Why One-Size-Fits-All Design Bootcamps Don’t Work

Most UI UX design bootcamps fail to get students the job they want. So what type of programs actually work?

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When the pandemic hit, a lot of people hit “pause” on their careers because the fragility of life has finally made them realize that time is precious and now it’s the best time to start a new career they truly love. While many industries were hit hard by shutdowns, some industries boomed thanks to a sudden increase in demand and the fact that their services could be accessed remotely. Online education is one of them. Two years later, we are just now starting to see the unintended side effects of the boom in online education, specifically in online design bootcamps.

Too many “cookie cutter” candidates graduate from one-size-fits-all design bootcamps — all eagerly applying for the same jobs and many, are left frustrated and angry because, after months of applying, they realize that the thousands of dollars they invested in the bootcamps haven’t yielded the return they were hoping for.

Where did they go wrong? After all, many of their peers did land wonderful new jobs in a new field and now living a much more fulfilling life, according to the “student outcomes” pages of their bootcamps. Were they not as talented as their peers? Did they attend the wrong design bootcamps? Is it that the job market is simply too saturated? Or could it be something else?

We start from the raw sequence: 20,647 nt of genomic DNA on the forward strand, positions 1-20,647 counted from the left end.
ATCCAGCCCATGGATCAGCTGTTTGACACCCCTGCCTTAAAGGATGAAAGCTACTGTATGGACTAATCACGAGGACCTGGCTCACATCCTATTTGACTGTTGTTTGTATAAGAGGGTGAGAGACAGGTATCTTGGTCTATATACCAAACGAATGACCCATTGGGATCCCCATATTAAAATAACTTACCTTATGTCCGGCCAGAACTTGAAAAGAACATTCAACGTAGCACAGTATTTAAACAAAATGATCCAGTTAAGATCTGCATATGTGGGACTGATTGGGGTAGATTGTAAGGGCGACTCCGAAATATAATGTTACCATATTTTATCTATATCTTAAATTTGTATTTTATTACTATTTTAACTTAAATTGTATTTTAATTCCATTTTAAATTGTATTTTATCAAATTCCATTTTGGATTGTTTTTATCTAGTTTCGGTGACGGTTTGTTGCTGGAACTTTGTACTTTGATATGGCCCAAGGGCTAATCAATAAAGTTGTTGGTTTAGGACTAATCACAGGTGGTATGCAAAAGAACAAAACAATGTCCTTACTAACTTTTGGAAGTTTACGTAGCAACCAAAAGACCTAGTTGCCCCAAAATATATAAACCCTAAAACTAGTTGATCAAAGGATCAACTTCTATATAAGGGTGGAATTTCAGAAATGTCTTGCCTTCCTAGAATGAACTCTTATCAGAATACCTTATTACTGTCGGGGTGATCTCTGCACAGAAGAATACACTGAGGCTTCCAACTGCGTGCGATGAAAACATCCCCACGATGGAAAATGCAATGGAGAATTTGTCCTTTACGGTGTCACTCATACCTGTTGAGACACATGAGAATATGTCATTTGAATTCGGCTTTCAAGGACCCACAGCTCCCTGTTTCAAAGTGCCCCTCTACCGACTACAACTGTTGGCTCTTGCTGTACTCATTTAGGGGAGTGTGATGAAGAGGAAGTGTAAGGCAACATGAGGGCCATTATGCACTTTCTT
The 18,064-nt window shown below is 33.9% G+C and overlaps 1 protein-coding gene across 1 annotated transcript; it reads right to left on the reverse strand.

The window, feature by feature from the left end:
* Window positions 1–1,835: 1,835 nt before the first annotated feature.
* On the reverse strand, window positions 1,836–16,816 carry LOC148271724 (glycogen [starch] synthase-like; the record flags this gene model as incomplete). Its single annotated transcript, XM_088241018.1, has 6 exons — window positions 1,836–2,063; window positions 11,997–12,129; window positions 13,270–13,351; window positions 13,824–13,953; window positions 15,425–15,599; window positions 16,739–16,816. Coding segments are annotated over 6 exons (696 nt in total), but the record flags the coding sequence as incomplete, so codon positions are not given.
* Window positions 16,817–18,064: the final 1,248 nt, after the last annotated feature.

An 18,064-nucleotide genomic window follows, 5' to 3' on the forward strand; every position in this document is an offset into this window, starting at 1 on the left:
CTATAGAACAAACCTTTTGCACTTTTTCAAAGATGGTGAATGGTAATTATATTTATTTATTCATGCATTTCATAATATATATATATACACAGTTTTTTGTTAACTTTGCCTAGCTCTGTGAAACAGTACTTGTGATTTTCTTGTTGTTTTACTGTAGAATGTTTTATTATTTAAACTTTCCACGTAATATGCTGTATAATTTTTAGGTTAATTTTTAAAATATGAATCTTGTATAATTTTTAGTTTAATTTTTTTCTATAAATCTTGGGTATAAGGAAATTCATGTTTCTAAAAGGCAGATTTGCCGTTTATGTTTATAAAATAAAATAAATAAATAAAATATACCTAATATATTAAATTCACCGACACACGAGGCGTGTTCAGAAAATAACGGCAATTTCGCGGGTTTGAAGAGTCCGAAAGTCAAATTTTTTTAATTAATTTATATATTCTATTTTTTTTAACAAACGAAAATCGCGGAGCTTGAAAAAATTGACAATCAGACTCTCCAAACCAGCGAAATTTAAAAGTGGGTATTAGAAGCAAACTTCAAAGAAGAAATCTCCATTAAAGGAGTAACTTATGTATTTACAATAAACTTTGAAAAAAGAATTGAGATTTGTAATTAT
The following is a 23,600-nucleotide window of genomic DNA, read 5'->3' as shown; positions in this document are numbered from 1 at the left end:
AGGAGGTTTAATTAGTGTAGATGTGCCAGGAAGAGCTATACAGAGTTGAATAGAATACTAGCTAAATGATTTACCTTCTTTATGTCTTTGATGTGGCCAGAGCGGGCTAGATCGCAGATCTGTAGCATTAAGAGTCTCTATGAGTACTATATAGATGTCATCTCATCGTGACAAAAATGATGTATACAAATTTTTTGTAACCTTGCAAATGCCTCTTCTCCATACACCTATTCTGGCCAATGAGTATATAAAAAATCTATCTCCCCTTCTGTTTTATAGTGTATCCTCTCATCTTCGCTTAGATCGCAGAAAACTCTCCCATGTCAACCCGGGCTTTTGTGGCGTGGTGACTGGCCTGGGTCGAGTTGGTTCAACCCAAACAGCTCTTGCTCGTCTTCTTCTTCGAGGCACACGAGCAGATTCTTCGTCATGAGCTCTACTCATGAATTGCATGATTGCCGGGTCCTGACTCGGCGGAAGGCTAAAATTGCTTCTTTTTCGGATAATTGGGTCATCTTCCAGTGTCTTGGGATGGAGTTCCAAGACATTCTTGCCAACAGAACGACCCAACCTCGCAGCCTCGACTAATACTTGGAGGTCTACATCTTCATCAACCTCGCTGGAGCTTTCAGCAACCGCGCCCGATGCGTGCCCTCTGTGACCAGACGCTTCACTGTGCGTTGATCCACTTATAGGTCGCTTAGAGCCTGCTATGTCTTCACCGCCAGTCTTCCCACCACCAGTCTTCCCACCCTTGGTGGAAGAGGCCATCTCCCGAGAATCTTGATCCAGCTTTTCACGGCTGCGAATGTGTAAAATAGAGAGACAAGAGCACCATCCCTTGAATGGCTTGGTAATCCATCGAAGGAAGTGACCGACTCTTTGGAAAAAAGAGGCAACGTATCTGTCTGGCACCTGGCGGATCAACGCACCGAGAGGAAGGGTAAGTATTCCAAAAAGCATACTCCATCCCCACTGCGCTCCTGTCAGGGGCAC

Let’s back up for a little here.

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Creative Education Was Never Meant to Be One-Size-Fits-All

If we want to learn a musical instrument, the first step is to find a great teacher who will give us lessons, preferably one-on-one in private.

If we want to effectively treat a medical condition, we need to obtain prescription medication from a licensed medical provider. Over-the-counter medicine tends to only be effective for milder conditions and not for more complicated ones.

If we want to treat a skin condition, a custom formula prescribed by dermatologists or skin specialists is more ideal than products off the shelves.

When it comes to education, specifically creative education, there is no reason to expect otherwise.

In college, students can meet with advisors to figure out the best combination of courses they should take to get their degrees. Some universities now even have degree programs that allow students to decide on the directions they want to study.

Alternative education, which is the less expensive, more practical, and quicker route to learning job-ready skills, should be more flexible than traditional education, not less.

However, when we surveyed the landscape of the most popular “bootcamps” on the market, especially those for design, we didn’t see flexibility and customization. What we found is a standardized curriculum that is designed to be “one-size-fits-all”.

As a result, students finish their studies in record time (as little as a few weeks to a few months) but found themselves still without a job.

There are a few reasons why this “one-size-fits-all” and “fast-in-fast-out” approach doesn’t work.

It’s Very Hard to Be Good At A New Craft in 3 Months

First of all, it is unreasonable to expect anyone to become really good at a completely new craft that usually takes years of studying, practicing and creating to master.

While bootcamps did solve the problem of university degree programs being too expensive, taking too long, and too theory-focused in some instances, they fell short in instructional quality.